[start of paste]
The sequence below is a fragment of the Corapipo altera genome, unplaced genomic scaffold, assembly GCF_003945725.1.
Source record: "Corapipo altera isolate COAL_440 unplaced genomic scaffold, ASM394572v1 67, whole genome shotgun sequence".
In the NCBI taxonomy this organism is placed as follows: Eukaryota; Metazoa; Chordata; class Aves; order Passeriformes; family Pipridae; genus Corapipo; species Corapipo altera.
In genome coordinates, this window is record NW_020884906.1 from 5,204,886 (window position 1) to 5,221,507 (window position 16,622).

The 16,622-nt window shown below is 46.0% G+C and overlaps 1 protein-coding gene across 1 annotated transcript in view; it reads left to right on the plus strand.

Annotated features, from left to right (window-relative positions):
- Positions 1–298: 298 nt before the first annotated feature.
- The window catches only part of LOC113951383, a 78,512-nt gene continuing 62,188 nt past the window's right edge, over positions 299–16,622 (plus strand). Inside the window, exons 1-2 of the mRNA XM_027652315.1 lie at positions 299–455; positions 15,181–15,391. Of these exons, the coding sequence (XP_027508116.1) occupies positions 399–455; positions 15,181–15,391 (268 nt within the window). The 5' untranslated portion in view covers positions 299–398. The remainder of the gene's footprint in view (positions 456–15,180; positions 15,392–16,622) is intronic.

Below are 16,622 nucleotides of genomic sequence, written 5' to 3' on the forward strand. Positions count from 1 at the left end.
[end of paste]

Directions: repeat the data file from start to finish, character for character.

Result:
The sequence below is a fragment of the Corapipo altera genome, unplaced genomic scaffold, assembly GCF_003945725.1.
Source record: "Corapipo altera isolate COAL_440 unplaced genomic scaffold, ASM394572v1 67, whole genome shotgun sequence".
In the NCBI taxonomy this organism is placed as follows: Eukaryota; Metazoa; Chordata; class Aves; order Passeriformes; family Pipridae; genus Corapipo; species Corapipo altera.
In genome coordinates, this window is record NW_020884906.1 from 5,204,886 (window position 1) to 5,221,507 (window position 16,622).

The 16,622-nt window shown below is 46.0% G+C and overlaps 1 protein-coding gene across 1 annotated transcript in view; it reads left to right on the plus strand.

Annotated features, from left to right (window-relative positions):
- Positions 1–298: 298 nt before the first annotated feature.
- The window catches only part of LOC113951383, a 78,512-nt gene continuing 62,188 nt past the window's right edge, over positions 299–16,622 (plus strand). Inside the window, exons 1-2 of the mRNA XM_027652315.1 lie at positions 299–455; positions 15,181–15,391. Of these exons, the coding sequence (XP_027508116.1) occupies positions 399–455; positions 15,181–15,391 (268 nt within the window). The 5' untranslated portion in view covers positions 299–398. The remainder of the gene's footprint in view (positions 456–15,180; positions 15,392–16,622) is intronic.

Below are 16,622 nucleotides of genomic sequence, written 5' to 3' on the forward strand. Positions count from 1 at the left end.